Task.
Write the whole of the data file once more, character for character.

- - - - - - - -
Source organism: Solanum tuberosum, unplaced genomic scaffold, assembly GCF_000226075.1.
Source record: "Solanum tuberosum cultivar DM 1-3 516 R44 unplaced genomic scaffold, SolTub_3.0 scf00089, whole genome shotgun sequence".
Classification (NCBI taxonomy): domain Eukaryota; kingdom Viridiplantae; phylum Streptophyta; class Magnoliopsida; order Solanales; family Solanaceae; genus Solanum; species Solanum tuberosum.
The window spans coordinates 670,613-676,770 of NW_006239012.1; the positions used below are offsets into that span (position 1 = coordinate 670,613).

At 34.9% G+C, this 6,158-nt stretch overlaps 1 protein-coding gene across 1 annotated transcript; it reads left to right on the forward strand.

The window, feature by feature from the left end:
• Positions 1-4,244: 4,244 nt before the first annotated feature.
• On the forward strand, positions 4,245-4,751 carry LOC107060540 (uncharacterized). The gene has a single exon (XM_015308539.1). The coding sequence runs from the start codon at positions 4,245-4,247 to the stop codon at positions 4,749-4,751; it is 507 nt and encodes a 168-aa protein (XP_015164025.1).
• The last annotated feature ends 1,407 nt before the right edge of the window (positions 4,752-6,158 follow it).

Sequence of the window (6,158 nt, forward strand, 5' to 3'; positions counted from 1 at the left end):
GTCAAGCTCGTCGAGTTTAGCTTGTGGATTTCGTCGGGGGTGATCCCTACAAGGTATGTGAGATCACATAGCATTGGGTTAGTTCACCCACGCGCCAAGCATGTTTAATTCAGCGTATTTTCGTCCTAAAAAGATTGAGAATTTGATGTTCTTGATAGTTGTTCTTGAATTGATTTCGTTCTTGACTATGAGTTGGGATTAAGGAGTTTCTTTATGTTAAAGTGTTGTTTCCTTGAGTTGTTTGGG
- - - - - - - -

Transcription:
Source organism: Solanum tuberosum, unplaced genomic scaffold, assembly GCF_000226075.1.
Source record: "Solanum tuberosum cultivar DM 1-3 516 R44 unplaced genomic scaffold, SolTub_3.0 scf00089, whole genome shotgun sequence".
Classification (NCBI taxonomy): domain Eukaryota; kingdom Viridiplantae; phylum Streptophyta; class Magnoliopsida; order Solanales; family Solanaceae; genus Solanum; species Solanum tuberosum.
The window spans coordinates 670,613-676,770 of NW_006239012.1; the positions used below are offsets into that span (position 1 = coordinate 670,613).

At 34.9% G+C, this 6,158-nt stretch overlaps 1 protein-coding gene across 1 annotated transcript; it reads left to right on the forward strand.

The window, feature by feature from the left end:
• Positions 1-4,244: 4,244 nt before the first annotated feature.
• On the forward strand, positions 4,245-4,751 carry LOC107060540 (uncharacterized). The gene has a single exon (XM_015308539.1). The coding sequence runs from the start codon at positions 4,245-4,247 to the stop codon at positions 4,749-4,751; it is 507 nt and encodes a 168-aa protein (XP_015164025.1).
• The last annotated feature ends 1,407 nt before the right edge of the window (positions 4,752-6,158 follow it).

Sequence of the window (6,158 nt, forward strand, 5' to 3'; positions counted from 1 at the left end):
GTCAAGCTCGTCGAGTTTAGCTTGTGGATTTCGTCGGGGGTGATCCCTACAAGGTATGTGAGATCACATAGCATTGGGTTAGTTCACCCACGCGCCAAGCATGTTTAATTCAGCGTATTTTCGTCCTAAAAAGATTGAGAATTTGATGTTCTTGATAGTTGTTCTTGAATTGATTTCGTTCTTGACTATGAGTTGGGATTAAGGAGTTTCTTTATGTTAAAGTGTTGTTTCCTTGAGTTGTTTGGG